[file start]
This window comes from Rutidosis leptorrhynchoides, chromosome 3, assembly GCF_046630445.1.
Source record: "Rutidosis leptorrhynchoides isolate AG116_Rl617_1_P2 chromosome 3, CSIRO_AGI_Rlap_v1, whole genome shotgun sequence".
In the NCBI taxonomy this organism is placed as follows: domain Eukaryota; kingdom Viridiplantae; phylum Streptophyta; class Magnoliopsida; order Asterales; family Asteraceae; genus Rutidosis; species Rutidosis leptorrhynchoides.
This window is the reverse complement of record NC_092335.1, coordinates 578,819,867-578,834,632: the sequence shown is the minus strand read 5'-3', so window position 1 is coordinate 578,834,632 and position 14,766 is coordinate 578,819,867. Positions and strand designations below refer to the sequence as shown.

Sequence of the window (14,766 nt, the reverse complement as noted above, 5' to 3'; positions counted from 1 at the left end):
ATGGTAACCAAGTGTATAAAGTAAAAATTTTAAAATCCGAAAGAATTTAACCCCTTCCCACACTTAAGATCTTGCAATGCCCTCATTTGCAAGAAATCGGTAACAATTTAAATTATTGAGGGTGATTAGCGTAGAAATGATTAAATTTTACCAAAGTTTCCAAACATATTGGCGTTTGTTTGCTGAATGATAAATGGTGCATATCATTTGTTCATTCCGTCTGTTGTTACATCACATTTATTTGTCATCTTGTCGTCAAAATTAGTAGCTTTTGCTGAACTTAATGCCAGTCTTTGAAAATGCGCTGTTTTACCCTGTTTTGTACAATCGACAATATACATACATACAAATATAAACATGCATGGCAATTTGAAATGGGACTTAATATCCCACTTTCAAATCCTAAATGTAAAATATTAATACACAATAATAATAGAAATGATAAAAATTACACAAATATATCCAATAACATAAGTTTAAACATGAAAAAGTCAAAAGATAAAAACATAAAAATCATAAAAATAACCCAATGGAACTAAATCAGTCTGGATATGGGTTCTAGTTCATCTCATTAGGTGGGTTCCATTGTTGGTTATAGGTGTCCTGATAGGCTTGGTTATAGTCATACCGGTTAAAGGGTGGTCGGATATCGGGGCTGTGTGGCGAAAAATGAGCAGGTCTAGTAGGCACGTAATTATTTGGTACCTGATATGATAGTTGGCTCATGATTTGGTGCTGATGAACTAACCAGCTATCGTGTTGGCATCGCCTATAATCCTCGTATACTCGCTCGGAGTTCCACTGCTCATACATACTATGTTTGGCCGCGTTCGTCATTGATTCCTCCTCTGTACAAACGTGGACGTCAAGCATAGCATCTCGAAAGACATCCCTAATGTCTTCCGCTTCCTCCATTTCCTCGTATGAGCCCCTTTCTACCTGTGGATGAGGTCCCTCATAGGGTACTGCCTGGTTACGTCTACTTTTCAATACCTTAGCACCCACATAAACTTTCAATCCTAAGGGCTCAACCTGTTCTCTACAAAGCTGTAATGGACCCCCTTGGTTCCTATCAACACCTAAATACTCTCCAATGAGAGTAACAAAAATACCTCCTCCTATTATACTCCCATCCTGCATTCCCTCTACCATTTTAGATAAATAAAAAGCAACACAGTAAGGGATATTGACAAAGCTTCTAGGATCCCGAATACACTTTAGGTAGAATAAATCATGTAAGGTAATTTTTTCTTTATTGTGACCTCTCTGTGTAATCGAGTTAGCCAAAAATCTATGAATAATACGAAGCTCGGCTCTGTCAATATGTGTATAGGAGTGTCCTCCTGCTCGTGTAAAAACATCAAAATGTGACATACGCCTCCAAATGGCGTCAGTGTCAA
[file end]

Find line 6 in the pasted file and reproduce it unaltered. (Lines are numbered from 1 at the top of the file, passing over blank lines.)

ATGGTAACCAAGTGTATAAAGTAAAAATTTTAAAATCCGAAAGAATTTAACCCCTTCCCACACTTAAGATCTTGCAATGCCCTCATTTGCAAGAAATCGGTAACAATTTAAATTATTGAGGGTGATTAGCGTAGAAATGATTAAATTTTACCAAAGTTTCCAAACATATTGGCGTTTGTTTGCTGAATGATAAATGGTGCATATCATTTGTTCATTCCGTCTGTTGTTACATCACATTTATTTGTCATCTTGTCGTCAAAATTAGTAGCTTTTGCTGAACTTAATGCCAGTCTTTGAAAATGCGCTGTTTTACCCTGTTTTGTACAATCGACAATATACATACATACAAATATAAACATGCATGGCAATTTGAAATGGGACTTAATATCCCACTTTCAAATCCTAAATGTAAAATATTAATACACAATAATAATAGAAATGATAAAAATTACACAAATATATCCAATAACATAAGTTTAAACATGAAAAAGTCAAAAGATAAAAACATAAAAATCATAAAAATAACCCAATGGAACTAAATCAGTCTGGATATGGGTTCTAGTTCATCTCATTAGGTGGGTTCCATTGTTGGTTATAGGTGTCCTGATAGGCTTGGTTATAGTCATACCGGTTAAAGGGTGGTCGGATATCGGGGCTGTGTGGCGAAAAATGAGCAGGTCTAGTAGGCACGTAATTATTTGGTACCTGATATGATAGTTGGCTCATGATTTGGTGCTGATGAACTAACCAGCTATCGTGTTGGCATCGCCTATAATCCTCGTATACTCGCTCGGAGTTCCACTGCTCATACATACTATGTTTGGCCGCGTTCGTCATTGATTCCTCCTCTGTACAAACGTGGACGTCAAGCATAGCATCTCGAAAGACATCCCTAATGTCTTCCGCTTCCTCCATTTCCTCGTATGAGCCCCTTTCTACCTGTGGATGAGGTCCCTCATAGGGTACTGCCTGGTTACGTCTACTTTTCAATACCTTAGCACCCACATAAACTTTCAATCCTAAGGGCTCAACCTGTTCTCTACAAAGCTGTAATGGACCCCCTTGGTTCCTATCAACACCTAAATACTCTCCAATGAGAGTAACAAAAATACCTCCTCCTATTATACTCCCATCCTGCATTCCCTCTACCATTTTAGATAAATAAAAAGCAACACAGTAAGGGATATTGACAAAGCTTCTAGGATCCCGAATACACTTTAGGTAGAATAAATCATGTAAGGTAATTTTTTCTTTATTGTGACCTCTCTGTGTAATCGAGTTAGCCAAAAATCTATGAATAATACGAAGCTCGGCTCTGTCAATATGTGTATAGGAGTGTCCTCCTGCTCGTGTAAAAACATCAAAATGTGACATACGCCTCCAAATGGCGTCAGTGTCAA